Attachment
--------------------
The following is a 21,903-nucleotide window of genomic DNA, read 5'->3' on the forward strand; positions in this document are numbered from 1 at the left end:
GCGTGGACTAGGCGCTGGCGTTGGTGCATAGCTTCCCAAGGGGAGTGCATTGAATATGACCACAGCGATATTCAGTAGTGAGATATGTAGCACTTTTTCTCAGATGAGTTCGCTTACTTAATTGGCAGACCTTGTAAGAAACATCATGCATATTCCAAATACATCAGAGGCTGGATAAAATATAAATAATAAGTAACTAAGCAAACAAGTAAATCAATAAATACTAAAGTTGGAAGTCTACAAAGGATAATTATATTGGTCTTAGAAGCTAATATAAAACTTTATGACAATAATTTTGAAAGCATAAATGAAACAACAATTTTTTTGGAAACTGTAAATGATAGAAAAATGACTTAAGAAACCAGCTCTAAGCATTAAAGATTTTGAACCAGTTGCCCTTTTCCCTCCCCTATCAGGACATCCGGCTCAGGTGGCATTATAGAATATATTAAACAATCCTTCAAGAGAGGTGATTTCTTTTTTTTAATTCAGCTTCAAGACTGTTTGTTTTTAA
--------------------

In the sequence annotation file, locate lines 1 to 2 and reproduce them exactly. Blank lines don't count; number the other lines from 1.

The following is a 21,903-nucleotide window of genomic DNA, read 5'->3' on the forward strand; positions in this document are numbered from 1 at the left end:
GCGTGGACTAGGCGCTGGCGTTGGTGCATAGCTTCCCAAGGGGAGTGCATTGAATATGACCACAGCGATATTCAGTAGTGAGATATGTAGCACTTTTTCTCAGATGAGTTCGCTTACTTAATTGGCAGACCTTGTAAGAAACATCATGCATATTCCAAATACATCAGAGGCTGGATAAAATATAAATAATAAGTAACTAAGCAAACAAGTAAATCAATAAATACTAAAGTTGGAAGTCTACAAAGGATAATTATATTGGTCTTAGAAGCTAATATAAAACTTTATGACAATAATTTTGAAAGCATAAATGAAACAACAATTTTTTTGGAAACTGTAAATGATAGAAAAATGACTTAAGAAACCAGCTCTAAGCATTAAAGATTTTGAACCAGTTGCCCTTTTCCCTCCCCTATCAGGACATCCGGCTCAGGTGGCATTATAGAATATATTAAACAATCCTTCAAGAGAGGTGATTTCTTTTTTTTAATTCAGCTTCAAGACTGTTTGTTTTTAA